2. How and why it can happen?  Here the focus is possible causes and scenarios as there are many ways an event can occur.
  3. Tools and techniques.   Approaches used to identify risks and consequences include checklists, judgments based on experience and records, flow charts, brainstorming, systems analysis, and systems engineering techniques.

The KnowRisk Risk Managment module also provides separate fields of information for staff to document the background information to the risks and consequences. KnowRisk also supports the Risk Manager together with the Risk Analysts and Risk Coordinators to build a representative list of root causes to risks, as this will provide management with another reporting dimension to understand how key risks can be prevented from occurring.

Risk Assessment & Analysis

Risks may be assessed before controls (Inherent Risk) or after controls (Residual Risk), this depends on the method being used.  Working from Inherent Risk involves:

  1. Assessing the likelihood of the risk without taking into consideration any preventative controls even if they exist. Sometimes it’s difficult for staff to estimate the likelihood in this way as their experience is based on having some form of control.  Good facilitation by the Risk Manager assists to bring out the best estimate.
  2. Assessing the consequence impact of the risk without taking into consideration any corrective controls even if they exist.  Sometimes it’s difficult for staff to estimate the severity of the impact in this way as their experience is based on having some form of control.  Again, good facilitation by the Risk Manager or analyst will assist to bring out the best estimate.  Ask the stakeholder exposed to the risk what the worst case scenario is, if there are no controls or the controls completely failed.

Even if the values given are not as accurate as they could be, this will be corrected with the use of Knowledge Base which provides a feedback loop to improving the assessments given to risks.

By following the generic risk process, the residual risk is derived from identifying existing controls and assessing their effectiveness in relation to each inherent risk and associated consequences.

Having assessed the level of risk for each risk, it is possible to perform an analysis across the range of risks in context to bring out more meaningful results to assist the company/stakeholder under which risks require to be managed more effectively. Risk analysis must be consistent with the risk criteria developed as part of a standardised methodology to arrive at consistent results across your businesses.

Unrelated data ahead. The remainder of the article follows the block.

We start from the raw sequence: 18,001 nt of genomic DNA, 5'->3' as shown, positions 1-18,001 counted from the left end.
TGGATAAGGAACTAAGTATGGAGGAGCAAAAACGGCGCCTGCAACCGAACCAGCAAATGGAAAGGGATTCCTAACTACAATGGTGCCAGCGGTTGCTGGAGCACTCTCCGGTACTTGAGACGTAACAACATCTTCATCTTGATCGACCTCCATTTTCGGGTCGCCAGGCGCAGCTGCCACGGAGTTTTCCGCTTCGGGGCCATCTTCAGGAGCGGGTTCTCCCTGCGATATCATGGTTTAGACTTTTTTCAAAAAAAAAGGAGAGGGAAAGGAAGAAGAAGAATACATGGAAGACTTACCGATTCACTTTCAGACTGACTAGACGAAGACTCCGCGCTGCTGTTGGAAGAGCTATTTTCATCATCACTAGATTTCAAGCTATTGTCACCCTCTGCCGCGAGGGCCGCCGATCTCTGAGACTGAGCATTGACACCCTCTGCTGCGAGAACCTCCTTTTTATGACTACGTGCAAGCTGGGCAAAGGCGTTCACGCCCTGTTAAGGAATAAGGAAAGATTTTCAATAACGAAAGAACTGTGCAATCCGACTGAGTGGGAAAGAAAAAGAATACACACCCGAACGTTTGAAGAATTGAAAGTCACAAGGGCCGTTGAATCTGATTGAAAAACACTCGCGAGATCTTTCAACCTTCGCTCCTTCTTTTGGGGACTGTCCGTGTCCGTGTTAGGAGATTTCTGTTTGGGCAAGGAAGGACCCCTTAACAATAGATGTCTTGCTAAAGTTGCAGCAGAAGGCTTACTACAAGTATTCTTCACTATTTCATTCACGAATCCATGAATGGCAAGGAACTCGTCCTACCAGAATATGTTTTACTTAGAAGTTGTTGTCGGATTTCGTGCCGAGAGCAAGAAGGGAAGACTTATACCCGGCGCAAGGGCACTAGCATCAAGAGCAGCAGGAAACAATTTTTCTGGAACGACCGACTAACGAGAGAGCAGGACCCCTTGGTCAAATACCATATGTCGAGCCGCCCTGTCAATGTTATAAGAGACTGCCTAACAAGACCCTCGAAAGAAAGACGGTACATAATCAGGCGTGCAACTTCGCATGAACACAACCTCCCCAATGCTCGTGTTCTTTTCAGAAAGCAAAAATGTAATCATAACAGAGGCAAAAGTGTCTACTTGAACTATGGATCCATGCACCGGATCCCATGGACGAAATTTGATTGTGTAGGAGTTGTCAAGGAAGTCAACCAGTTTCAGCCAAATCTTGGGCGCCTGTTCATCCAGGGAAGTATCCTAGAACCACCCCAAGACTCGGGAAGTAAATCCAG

KnowRisk helps you perform varying degrees of detail depending upon the risk, the purpose of the analysis, and the information and resources available. Analysis may be qualitative, semi-quantitative or quantitative or a combination of these, depending on the circumstances. The risk framework sets the pathway for increasing the sophistication and by implication the accuracy of the analysis.

Identifying Controls & Assessing their Effectiveness

The focus must distinguish between controls that actually exist from those the business would like to have. Controls represent the policies and procedures, processes, devices or practices that are designed to make the business operate effectively. It follows that controls will reduce the risks and consequences, however the degree of this depends on how efficiently the control is performed and how well it is designed.

Evaluate Risks

The purpose of risk evaluation is to make decisions based on the outcomes of risk analysis about which risks need treatment. Since controls are in effect resources that cost money directly or indirectly, care is needed to decide where certain risks are above tolerances and additional controls may be needed to reduce the risk and its consequences to a more acceptable levels.

Risk Treatment

KnowRisk has a comprehansive way of resolving risk, assessing those options and the preparation and implementation of treatment plans. No company has unlimited resources to apply to situations where there may be opportunities to exploit. 

Risk Management Process

This is a typical Risk Management Process found in KnowRisk, however you can set your own.

RMP Diagram (2)

During the implementation stage, the above process is extended to become more sophisticated and adapted into other risk management strategies. This facilitates embedding risk management within your business-as per usual activities.